“We tend to look at a lot of different events that come to us for that kind of support,” Hill said. “Everything from Speed Street, [St. Patrick’s Day], Taste of Charlotte, you name it. We’re looking at events that promote the destination as a whole. … Our destination plan speaks to all that Charlotte has to offer, whether it’s a special event, an attraction or a restaurant. That’s what we’re marketing to at the end of the day.”

CRVA, Hill said, strives to support the entire community.

“We obviously support the LGBT community and realize it’s an avid travel audience, but we also want to support events in Charlotte that are tourism draws and St. Patrick’s Day is one of them,” she said.

Matt Comer previously served as editor from October 2007 through August 2015 and as a staff writer afterward in 2016.

13 replies on “LGBT group marches openly in Charlotte St. Patrick’s Day Parade”

  1. Well Charlotte better not block anti-lgbt groups now or they will be sued. Way to open the flood gates Charlotte. It would be easier on everyone if no one was allowed to push their agenda on the public, especially parades, everyone is supposed to enjoy parades.

  2. Much ado about nothing, and who really cares? If the LGBT community would stop trying to be so noticeable, so out and up front, and stop whining about how their “rights” are being violated, the rest of the community would probably be more accepting of them. Matter of fact, most people would simply ignore them and their sexual preferences.

    Hint: No one cares if you’re gay, just as no one cares if you’re straight or bi. Stop making such a big deal out of it and just be yourselves. And please don’t come on with the excuse of “the straights won’t let us be ourselves.” That’s so over with. Grow up and join the community, instead of being such a dissenting part of it.

      1. No, he has a point. LGBT’s always have to be flashy in “in-your-face” with their sexuality. You don’t see heterosexuals running around half-naked in a parade and making out with their lover to prove how hetero they are. Heterosexuals would respect them a lot more if they just acted like normal citizens and carried along with their lives. I’m all for gay rights, but when they demand that everyone is accepting of overly perverted and flashiness, all while being intolerant of those who have traditional values, I have zero respect. You’ll further your cause much further and quicker by carrying respectful and decent dialog, arguments, and actions.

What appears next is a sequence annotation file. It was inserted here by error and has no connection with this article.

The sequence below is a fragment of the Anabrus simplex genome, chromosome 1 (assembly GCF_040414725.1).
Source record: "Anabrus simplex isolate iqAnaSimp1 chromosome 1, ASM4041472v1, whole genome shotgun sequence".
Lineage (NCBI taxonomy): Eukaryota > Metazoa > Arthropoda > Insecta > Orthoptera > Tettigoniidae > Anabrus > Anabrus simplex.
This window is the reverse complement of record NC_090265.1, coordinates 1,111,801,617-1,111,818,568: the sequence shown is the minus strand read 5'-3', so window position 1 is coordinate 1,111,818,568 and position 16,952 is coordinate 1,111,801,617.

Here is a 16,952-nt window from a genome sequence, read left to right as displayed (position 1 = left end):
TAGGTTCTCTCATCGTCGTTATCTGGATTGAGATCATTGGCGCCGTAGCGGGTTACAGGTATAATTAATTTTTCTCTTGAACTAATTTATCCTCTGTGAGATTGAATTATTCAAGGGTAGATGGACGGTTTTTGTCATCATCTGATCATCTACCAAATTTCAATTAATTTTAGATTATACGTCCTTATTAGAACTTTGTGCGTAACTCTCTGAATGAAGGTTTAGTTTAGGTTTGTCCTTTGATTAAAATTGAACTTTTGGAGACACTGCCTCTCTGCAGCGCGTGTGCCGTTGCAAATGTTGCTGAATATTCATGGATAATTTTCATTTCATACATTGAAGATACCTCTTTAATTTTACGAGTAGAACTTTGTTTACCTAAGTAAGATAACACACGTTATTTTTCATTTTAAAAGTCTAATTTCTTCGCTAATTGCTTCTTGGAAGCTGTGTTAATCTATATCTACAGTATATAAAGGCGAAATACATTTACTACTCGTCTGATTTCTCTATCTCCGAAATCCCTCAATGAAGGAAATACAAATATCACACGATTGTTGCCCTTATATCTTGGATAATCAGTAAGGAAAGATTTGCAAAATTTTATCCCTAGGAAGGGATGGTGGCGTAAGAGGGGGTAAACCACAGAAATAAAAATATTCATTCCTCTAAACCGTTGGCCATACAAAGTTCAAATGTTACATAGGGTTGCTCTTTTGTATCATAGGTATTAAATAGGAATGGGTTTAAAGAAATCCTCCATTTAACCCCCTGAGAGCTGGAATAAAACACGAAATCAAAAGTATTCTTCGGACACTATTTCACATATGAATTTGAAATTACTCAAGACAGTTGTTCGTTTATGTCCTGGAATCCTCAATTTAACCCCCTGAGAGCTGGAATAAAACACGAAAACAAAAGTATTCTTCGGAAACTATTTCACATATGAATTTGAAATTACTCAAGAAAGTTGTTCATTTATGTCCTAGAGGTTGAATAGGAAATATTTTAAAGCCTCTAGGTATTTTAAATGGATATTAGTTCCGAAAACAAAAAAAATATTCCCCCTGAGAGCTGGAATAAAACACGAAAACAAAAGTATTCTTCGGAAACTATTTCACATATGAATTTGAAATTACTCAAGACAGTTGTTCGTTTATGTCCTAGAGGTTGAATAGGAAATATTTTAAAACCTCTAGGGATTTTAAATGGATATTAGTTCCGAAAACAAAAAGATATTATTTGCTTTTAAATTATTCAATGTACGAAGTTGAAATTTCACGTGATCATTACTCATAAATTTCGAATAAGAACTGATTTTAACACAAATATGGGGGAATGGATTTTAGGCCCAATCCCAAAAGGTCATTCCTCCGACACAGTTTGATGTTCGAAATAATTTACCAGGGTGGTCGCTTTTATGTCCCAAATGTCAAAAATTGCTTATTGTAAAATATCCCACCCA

1. Ktown, that’s quite a bit of stereotyping and assumptions there. I was at the parade. I saw no band members making out. Stop day dreaming and fantasizing.

  3. The hijacked rainbow flag doesn’t belong to the LGBT folks anymore than it belongs to Jessie Jackson. But honestly they don’t need a banner or flag for people to know they are the gay band.

    Just for the record, gay and lesbian friends of Charlotte’s Annual St. Patrick’s Day Parade have marched and volunteered since it’s inception without wearing their sexual orientation on their green tshirts. While there are some in the gay community that feel they need to tell the world, there are many who are secure enough not to need constant validation.

    This is only about attention getting, not acceptance.

    And when you think about it, how in the world can the LGBT community expect acceptance, or even an open discourse when the first words are WE ARE DIFFERENT! How about we are the same?

    Demanding, threatening, pushing to have funding of a shoe string budget operation withdrawn tells me this isn’t about the St. Patrick’s Day Parade it is about an agenda.

    In that regard we are different. Well, that and I’m playing Danny Boy and you’re doing a Village People medley.

  4. How utterly intolerant to attempt to oust the KofC through indirect pressure.

    The object of tolerance is not to banish those who oppose your goals. In doing so you appear too weak to meet them in a contest of ideas. It is precisely this process of attempting to silence your opposition that causes many to NOT support GLBT advocacy organizations: just because I agree with your stance does not mean that I believe those who think differently have no right to express that view.